In the midst of this atmosphere of distrust and paranoia, the advent of television also loomed as a threat to the industry. In 1939, television was a novelty in the United States, featured as a scientific wonder at the World’s Fair in New York, but hardly a household item. The National Broadcasting Corporation began regular daily television broadcasts in 1939, but there were fewer than a million television sets in use nationwide, so it seemed that the new medium posed no serious threat to Hollywood dominance. In only ten years, however, the number of sets rose fivefold, and the studios were scrambling to lure back to the theater viewers who were staying home to watch Milton Berle for free. This meant a reversal of Hollywood’s early strategy of simply ignoring television, in which networks were forbidden to employ studios’ contract stars or to broadcast its older films. A new industry sprang up, however, providing viewers with such classic television series as I Love Lucy, The Honeymooners, and Dragnet, as well as an array of variety shows and sports programming, which were cheap to produce.
European producers were less afraid of the new medium than Hollywood, and foreign films, especially British productions, flooded the American airwaves, along with “B” films from Monogram, Eagle-Lion, PRC, and other smaller studios, plus Laurel and Hardy comedies and ancient black-and-white cartoon shorts. With television screening long-forgotten films to an entirely new audience, the studios realized the error of their ways and in 1956 began leasing their pre-1948 catalogue of films to the major networks and independent stations.
As for bolstering sagging theater attendance, Hollywood fought back against television with the foremost weapon in its arsenal: spectacle. This took several forms, the simplest of which was the almost universal introduction of color in motion pictures. In the late 1940s, nearly 90 percent of all feature films were in black-and-white; by 1957, roughly 50 percent of all films were shot in color; and by 1966, black-and-white movies had been phased out almost completely. Indeed, for years there were two categories for Best Cinematography at the Academy Awards, color and black-and-white, but these were consolidated after 1966.
The wide-screen CinemaScope process shaped the panoramic through the somewhat stage-bound spectacle of Henry Koster’s biblical epic The Robe (1953).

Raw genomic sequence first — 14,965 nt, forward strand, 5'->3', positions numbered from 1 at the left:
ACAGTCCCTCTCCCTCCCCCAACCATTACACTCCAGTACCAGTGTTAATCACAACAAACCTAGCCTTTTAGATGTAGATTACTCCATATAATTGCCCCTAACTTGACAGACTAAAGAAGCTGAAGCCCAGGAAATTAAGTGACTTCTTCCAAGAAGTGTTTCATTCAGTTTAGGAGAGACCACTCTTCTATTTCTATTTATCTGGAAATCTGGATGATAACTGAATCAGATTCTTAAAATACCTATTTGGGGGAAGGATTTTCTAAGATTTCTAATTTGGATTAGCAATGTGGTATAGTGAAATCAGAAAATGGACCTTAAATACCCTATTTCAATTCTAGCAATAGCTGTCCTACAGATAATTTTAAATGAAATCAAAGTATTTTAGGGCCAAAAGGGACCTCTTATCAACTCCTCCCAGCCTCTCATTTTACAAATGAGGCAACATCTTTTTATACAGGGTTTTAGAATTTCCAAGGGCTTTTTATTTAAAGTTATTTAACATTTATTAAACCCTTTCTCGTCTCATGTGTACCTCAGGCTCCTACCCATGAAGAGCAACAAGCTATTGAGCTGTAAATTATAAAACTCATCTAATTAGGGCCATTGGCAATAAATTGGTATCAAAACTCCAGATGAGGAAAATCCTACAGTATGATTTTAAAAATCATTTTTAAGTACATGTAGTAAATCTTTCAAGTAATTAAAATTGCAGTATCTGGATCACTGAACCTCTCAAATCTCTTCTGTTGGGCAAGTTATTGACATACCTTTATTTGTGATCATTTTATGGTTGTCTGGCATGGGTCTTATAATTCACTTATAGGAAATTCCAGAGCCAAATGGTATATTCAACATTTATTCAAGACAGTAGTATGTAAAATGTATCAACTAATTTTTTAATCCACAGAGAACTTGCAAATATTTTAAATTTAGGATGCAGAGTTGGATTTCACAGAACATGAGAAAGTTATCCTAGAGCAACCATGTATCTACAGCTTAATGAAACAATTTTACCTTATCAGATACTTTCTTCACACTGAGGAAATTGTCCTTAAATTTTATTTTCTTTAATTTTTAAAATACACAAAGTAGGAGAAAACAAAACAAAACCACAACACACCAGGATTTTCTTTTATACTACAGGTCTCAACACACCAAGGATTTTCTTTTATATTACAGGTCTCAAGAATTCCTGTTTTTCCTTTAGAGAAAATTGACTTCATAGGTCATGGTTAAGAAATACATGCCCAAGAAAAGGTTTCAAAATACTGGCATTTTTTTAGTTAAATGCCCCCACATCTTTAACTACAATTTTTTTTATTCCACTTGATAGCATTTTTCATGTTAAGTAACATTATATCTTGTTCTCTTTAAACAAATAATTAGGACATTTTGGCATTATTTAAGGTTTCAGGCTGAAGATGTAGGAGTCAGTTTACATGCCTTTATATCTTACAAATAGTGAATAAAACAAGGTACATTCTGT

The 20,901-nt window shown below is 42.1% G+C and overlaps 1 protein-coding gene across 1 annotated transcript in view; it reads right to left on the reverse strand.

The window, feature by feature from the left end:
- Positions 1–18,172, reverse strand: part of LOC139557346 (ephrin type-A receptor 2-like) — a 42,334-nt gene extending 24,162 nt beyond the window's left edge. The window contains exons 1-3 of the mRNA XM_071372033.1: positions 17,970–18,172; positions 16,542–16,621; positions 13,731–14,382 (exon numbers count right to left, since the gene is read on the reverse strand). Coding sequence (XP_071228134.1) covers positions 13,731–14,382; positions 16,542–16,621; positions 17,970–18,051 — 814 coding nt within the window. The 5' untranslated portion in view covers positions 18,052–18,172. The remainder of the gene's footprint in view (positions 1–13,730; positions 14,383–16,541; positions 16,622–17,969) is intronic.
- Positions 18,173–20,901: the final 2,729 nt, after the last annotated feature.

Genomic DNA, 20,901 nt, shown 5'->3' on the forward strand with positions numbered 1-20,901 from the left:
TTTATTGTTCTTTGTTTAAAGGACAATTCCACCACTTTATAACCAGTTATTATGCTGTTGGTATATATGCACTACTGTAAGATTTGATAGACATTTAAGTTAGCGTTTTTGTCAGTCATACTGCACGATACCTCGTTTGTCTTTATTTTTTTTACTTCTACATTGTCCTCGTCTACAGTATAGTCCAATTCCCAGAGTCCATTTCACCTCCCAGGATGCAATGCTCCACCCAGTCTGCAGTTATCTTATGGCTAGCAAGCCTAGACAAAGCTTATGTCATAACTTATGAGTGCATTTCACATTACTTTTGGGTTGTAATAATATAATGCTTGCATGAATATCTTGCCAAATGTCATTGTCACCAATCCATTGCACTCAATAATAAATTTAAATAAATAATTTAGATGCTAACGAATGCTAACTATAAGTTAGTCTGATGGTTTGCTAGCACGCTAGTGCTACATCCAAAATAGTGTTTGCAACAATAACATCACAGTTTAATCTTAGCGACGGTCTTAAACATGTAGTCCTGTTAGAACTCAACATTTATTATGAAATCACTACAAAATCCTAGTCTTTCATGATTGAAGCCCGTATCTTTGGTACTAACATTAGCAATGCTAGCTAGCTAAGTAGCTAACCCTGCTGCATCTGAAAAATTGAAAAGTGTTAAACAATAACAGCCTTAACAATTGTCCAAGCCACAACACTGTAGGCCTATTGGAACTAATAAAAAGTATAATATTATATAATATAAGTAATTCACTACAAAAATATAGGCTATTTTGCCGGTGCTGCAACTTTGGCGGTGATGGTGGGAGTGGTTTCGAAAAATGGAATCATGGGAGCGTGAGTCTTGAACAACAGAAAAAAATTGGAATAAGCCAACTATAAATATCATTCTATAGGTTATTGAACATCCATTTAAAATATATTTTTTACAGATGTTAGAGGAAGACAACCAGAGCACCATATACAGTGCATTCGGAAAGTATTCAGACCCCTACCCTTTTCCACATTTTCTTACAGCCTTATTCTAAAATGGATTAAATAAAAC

In 1953 Twentieth Century Fox dusted
off an old anamorphic photography and projection process the studio dubbed CinemaScope, which had been perfected by the Frenchman Henri Chrétien and first used by director Claude Autant-Lara in the experimental short film Construire de feu (To Build a Fire, 1928). Based on a process discovered in the 1860s and patented in 1898, Chrétien’s technique essentially “squeezed” a long, rectangular image into a standard 35 mm film frame during shooting while another lens “unsqueezed” the image during projection. This created a panoramic image roughly two and a half times as wide as it is high for an aspect ratio of 2.35 to 1, compared to the standard Academy ratio of 1.33 to 1, which had been adopted in the early days of cinema as the industry standard.
Viewing CinemaScope as a cost-effective way of making films that were both highly exploitable and inherently spectacular, Twentieth Century Fox chief Darryl F Zanuck decreed that from 1953 all the studio’s films would be produced in CinemaScope, no matter what the subject matter, even travel shorts and other filler material. The first film presented in CinemaScope was Henry Koster’s The Robe (1953), a biblical epic appropriately themed for the early 1950s. Within less than a year, the system was being copied by other studios, with names like WarnerScope. Though introduced as a gimmick, CinemaScope and its allied methods rapidly became industry standards that are still used today, although in the mid-1950s Fritz Lang famously complained that it was only suitable for photographing “snakes or funerals.”